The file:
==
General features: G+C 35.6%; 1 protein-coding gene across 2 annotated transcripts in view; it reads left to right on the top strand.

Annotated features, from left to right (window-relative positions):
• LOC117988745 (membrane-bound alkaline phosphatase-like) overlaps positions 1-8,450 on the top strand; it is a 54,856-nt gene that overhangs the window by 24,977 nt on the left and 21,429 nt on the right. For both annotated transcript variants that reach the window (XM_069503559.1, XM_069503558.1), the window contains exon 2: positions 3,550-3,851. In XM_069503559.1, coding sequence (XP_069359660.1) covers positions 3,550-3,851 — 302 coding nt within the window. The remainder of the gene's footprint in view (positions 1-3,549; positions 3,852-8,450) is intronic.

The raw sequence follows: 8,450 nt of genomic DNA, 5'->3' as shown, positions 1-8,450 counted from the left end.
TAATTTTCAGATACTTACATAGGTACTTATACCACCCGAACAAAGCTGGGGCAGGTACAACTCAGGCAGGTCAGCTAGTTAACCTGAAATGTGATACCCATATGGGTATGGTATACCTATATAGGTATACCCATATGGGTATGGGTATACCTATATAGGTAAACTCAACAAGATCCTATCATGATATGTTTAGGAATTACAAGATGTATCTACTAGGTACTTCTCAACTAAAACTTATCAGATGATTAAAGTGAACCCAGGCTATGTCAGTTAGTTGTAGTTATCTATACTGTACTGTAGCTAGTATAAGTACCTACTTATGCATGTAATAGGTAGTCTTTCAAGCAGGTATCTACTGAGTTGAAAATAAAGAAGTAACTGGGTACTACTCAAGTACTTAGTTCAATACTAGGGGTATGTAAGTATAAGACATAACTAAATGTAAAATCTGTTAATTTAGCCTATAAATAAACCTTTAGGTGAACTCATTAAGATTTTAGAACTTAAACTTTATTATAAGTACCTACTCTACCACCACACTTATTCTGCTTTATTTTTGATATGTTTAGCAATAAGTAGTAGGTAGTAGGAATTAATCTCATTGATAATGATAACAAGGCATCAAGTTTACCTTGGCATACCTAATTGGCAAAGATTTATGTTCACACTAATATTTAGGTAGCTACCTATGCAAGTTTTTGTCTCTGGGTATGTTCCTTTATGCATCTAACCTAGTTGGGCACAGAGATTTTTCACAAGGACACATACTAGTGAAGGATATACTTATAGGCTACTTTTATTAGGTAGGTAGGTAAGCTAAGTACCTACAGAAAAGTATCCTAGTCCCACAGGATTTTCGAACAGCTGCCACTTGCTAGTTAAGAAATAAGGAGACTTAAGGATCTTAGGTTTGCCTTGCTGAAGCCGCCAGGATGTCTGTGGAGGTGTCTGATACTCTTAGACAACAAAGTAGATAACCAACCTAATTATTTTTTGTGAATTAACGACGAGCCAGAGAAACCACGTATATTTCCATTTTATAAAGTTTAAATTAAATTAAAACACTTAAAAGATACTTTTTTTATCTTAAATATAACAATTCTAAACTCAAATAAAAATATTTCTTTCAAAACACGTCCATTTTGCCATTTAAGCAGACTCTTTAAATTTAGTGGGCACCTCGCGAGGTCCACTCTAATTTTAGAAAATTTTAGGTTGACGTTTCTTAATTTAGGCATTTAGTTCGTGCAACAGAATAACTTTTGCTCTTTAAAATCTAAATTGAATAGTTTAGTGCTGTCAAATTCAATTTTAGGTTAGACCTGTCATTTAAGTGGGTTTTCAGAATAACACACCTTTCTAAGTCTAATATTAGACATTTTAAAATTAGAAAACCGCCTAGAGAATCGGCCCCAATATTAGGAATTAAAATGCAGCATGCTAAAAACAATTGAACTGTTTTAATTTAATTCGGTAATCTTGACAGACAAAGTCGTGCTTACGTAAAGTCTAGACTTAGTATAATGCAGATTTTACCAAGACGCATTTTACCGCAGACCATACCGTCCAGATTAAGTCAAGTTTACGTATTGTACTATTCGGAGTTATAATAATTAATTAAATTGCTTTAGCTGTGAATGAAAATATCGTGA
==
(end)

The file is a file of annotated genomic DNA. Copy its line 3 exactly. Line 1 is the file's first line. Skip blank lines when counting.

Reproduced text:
• LOC117988745 (membrane-bound alkaline phosphatase-like) overlaps positions 1-8,450 on the top strand; it is a 54,856-nt gene that overhangs the window by 24,977 nt on the left and 21,429 nt on the right. For both annotated transcript variants that reach the window (XM_069503559.1, XM_069503558.1), the window contains exon 2: positions 3,550-3,851. In XM_069503559.1, coding sequence (XP_069359660.1) covers positions 3,550-3,851 — 302 coding nt within the window. The remainder of the gene's footprint in view (positions 1-3,549; positions 3,852-8,450) is intronic.